On 12 October 2004 the applicant requested that the Appeals Permission Board (Procesbevillingsnævnet) grant him leave to appeal against the judgment to the Supreme Court (Højesteret). The co-convicted also petitioned for leave to appeal, and three of them stated in their petitions that they would submit supplementary comments. The last supplementary comments were received by the Appeals Permission Board on 17 December 2004. The prosecution’s observations were submitted in March 2005 and further observations by the applicant’s counsel were submitted in May 2005. On 5 August 2005 the Board met and decided not to grant the requests. The refusals were not sent off, however, because on 9 August 2005 one of the co-defendants requested permission to submit supplementary comments in the light of a new judgment in a similar case. On 12 October 2005, the relevant counsel reminded the Board of his request. On 2 May 2006, via a telephone conversation, the Copenhagen Police reminded the Board about the case, and on the same day the above mentioned counsel was given a short deadline to submit his observations.

On 21 June 2006 the Appeals Permission Board refused the applicant’s request (and those of the co-convicted) and apologised at the same time for the length of the proceedings before it.

COMPLAINT

The applicant complained under Article 6 § 1 of the Convention that the criminal charge against him was not determined within a reasonable time.

THE LAW

The invoked provision reads in so far as relevant:

“In the determination of ... any criminal charge against him, everyone is entitled to a ... hearing within a reasonable time by [a] ... tribunal...”

The Government submitted that the proceedings began on 2 July 1996, when the police carried out a search at the applicant’s premises.

They maintained that the proceedings were highly complex as concerns facts, law and procedural issues and pointed out that the proceedings involved six defendants and an extremely extensive investigation concerning fifty-nine counts; that the proceedings implied an extensive international investigation which was time-consuming, but necessary; that the applicant’s conduct to some extent had contributed to the length of the proceedings; and that apart from about eight months before the Appeals Permission Board, there had been no inactive periods during the proceedings.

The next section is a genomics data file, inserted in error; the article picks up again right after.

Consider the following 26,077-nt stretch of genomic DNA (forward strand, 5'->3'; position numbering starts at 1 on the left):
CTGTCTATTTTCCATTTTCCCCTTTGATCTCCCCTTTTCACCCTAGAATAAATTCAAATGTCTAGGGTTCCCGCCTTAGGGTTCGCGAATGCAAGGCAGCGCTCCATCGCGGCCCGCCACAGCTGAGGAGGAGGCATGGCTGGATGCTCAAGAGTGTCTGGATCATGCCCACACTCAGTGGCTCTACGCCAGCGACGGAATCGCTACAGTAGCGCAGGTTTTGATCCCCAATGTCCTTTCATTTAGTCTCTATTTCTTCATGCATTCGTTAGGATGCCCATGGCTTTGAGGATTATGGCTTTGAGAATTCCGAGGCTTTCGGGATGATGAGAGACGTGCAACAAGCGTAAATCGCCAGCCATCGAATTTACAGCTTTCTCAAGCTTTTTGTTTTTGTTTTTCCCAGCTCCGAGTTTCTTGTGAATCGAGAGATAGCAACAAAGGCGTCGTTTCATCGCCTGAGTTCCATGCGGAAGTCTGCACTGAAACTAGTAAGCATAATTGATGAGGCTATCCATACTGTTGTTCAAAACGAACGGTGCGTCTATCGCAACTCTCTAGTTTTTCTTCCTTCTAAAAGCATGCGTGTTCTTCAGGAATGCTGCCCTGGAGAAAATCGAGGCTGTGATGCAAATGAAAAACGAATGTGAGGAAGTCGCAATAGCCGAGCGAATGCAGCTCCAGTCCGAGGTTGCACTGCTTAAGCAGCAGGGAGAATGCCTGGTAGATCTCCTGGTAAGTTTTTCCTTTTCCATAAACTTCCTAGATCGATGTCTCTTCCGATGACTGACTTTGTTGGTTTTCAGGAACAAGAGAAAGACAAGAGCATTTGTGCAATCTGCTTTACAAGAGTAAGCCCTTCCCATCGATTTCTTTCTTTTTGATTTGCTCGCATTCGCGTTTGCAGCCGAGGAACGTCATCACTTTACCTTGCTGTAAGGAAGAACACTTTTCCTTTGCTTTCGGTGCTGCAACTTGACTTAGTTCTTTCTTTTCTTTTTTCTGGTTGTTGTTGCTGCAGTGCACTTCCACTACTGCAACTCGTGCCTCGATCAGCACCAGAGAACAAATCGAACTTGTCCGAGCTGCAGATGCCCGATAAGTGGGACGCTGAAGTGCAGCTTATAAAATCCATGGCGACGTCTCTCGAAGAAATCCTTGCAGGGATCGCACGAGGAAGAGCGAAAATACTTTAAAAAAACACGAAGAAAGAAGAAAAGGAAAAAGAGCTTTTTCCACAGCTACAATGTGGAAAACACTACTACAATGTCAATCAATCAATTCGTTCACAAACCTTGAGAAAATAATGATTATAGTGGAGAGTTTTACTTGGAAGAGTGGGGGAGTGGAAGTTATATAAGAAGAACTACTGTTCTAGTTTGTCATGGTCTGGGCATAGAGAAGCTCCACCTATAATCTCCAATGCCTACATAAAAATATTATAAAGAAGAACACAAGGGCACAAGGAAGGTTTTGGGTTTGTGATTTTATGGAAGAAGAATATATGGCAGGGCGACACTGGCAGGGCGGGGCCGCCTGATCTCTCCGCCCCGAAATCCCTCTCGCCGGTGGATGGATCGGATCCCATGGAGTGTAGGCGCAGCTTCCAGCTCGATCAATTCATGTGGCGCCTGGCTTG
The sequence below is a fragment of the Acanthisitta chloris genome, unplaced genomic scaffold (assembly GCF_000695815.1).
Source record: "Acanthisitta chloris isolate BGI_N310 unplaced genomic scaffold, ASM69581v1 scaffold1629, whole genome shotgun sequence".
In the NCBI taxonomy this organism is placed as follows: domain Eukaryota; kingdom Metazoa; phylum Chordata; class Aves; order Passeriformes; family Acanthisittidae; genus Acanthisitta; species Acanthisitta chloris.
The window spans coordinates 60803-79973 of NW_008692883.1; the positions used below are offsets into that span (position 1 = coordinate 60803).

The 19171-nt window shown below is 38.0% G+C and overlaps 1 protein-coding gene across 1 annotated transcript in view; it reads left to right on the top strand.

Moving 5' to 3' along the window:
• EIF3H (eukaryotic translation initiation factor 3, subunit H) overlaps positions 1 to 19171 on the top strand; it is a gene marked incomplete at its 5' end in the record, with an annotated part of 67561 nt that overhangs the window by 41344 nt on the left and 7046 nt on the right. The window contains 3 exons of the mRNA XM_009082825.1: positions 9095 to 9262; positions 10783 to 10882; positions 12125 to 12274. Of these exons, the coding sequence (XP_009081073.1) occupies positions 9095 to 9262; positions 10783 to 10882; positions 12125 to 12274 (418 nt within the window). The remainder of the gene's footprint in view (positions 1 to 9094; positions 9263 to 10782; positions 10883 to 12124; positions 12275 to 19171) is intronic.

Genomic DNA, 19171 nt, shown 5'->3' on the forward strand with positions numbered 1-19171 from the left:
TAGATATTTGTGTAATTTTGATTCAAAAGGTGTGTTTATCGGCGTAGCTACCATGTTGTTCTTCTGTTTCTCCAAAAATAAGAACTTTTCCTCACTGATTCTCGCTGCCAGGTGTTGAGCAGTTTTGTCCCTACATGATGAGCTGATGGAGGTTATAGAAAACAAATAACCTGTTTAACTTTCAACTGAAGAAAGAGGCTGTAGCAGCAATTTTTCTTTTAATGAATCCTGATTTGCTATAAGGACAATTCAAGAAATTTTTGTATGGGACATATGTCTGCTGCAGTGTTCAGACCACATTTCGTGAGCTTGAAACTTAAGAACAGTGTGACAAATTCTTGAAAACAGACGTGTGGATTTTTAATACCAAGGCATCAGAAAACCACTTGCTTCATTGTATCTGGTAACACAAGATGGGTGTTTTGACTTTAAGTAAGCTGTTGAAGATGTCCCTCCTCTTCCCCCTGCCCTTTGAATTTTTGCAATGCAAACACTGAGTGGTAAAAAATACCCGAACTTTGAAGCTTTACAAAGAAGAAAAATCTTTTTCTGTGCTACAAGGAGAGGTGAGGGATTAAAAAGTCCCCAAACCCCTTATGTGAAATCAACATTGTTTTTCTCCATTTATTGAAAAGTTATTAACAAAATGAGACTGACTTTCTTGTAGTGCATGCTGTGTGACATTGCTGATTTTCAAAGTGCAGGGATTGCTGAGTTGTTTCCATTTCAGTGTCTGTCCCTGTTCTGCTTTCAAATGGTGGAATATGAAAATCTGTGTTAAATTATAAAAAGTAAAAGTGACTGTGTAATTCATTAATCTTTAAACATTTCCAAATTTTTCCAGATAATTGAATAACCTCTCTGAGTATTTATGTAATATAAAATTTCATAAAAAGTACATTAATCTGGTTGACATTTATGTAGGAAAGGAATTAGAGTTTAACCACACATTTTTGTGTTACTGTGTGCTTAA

They contested the applicant’s contention that there had been several periods of inactivity, and noted that in the period between March 1995 and February 1998 numerous investigative steps had been taken, against the applicant and the co-accused, among those, sixteen interviews, five discovery orders and six searches. Likewise, as to the period from the City Court’s judgment until the appeal hearing started before the High Court in September 2002, the first preparatory hearing took place in August, immediately after the summer holiday, and thereafter numerous preparatory hearings had been held before the trial commenced. The Government reiterated in addition that apart from the problems of scheduling dates for the hearing of an appeal of such a comprehensive case with six defendants and their counsel, who had to set aside time for appearing on a very large number of court days, the said period was also used to clarify other questions before the appeal hearing, such as the cross-appeal of a co-defendant and discussions on the witnesses and evidence to be produced.

The applicant found that the proceedings began on 6 May 1994, but agreed with the Government that he was certainly substantially affected as from 2 July 1996. The applicant also pointed out that the High Court mistakenly found that the proceedings began only on 12 February 1998, which was part of the applicant’s argument for bringing the case before the Supreme Court.

The applicant contended that throughout the investigation and the court proceedings there were several periods of inactivity or almost no activity, in particular from March 1995 until June 1998; from May 2001 until September 2002; and from May 2005 until June 2006.

Moreover, the applicant disputed that the case was highly complex and emphasised, among other things, that in his case very few foreign company structures were used and almost all the banks were based in Denmark, thus, a very limited part of the investigation had to be carried out abroad.

Finally, although not formally objecting to his case having been heard together with the co-defendants’ cases, having regard to the overall period, and what was at stake for him, the applicant maintained that the length of the proceedings exceeded the reasonable time requirement within Article 6 of the Convention.

The Court considers, in the light of the criteria established in its case-law on the question of “reasonable time” (the complexity of the case, the applicant’s conduct and that of the competent authorities), and having regard to all the information in its possession, that an examination of the merits of this complaint is required and that the application of Article 29 § 3 of the Convention should be discontinued.

For these reasons, the Court unanimously

Declares the application admissible, without prejudging the merits.

Claudia Westerdiek Snejana Botoucharova  
 Registrar President

MOESGAARD PETERSEN v. DENMARK DECISION


MOESGAARD PETERSEN v. DENMARK DECISION